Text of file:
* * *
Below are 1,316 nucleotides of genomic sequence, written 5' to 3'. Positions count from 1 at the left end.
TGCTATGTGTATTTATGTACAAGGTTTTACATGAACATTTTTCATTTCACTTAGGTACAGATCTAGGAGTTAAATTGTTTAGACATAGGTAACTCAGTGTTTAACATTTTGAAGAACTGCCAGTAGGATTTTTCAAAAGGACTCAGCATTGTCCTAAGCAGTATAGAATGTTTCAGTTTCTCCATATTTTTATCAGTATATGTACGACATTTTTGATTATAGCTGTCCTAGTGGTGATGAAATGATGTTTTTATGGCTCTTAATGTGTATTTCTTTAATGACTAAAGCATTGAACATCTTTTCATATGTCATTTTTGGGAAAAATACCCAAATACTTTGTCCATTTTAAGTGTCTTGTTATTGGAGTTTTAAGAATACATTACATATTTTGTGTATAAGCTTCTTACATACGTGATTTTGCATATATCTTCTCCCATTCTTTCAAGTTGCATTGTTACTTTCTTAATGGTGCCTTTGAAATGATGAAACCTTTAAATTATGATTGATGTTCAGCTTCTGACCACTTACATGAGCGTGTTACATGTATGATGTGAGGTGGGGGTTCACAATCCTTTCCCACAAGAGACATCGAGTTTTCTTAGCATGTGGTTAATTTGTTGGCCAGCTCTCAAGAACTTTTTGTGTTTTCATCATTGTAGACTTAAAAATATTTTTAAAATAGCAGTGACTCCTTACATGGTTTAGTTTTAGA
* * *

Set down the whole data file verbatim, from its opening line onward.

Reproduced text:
Below are 1,316 nucleotides of genomic sequence, written 5' to 3'. Positions count from 1 at the left end.
TGCTATGTGTATTTATGTACAAGGTTTTACATGAACATTTTTCATTTCACTTAGGTACAGATCTAGGAGTTAAATTGTTTAGACATAGGTAACTCAGTGTTTAACATTTTGAAGAACTGCCAGTAGGATTTTTCAAAAGGACTCAGCATTGTCCTAAGCAGTATAGAATGTTTCAGTTTCTCCATATTTTTATCAGTATATGTACGACATTTTTGATTATAGCTGTCCTAGTGGTGATGAAATGATGTTTTTATGGCTCTTAATGTGTATTTCTTTAATGACTAAAGCATTGAACATCTTTTCATATGTCATTTTTGGGAAAAATACCCAAATACTTTGTCCATTTTAAGTGTCTTGTTATTGGAGTTTTAAGAATACATTACATATTTTGTGTATAAGCTTCTTACATACGTGATTTTGCATATATCTTCTCCCATTCTTTCAAGTTGCATTGTTACTTTCTTAATGGTGCCTTTGAAATGATGAAACCTTTAAATTATGATTGATGTTCAGCTTCTGACCACTTACATGAGCGTGTTACATGTATGATGTGAGGTGGGGGTTCACAATCCTTTCCCACAAGAGACATCGAGTTTTCTTAGCATGTGGTTAATTTGTTGGCCAGCTCTCAAGAACTTTTTGTGTTTTCATCATTGTAGACTTAAAAATATTTTTAAAATAGCAGTGACTCCTTACATGGTTTAGTTTTAGA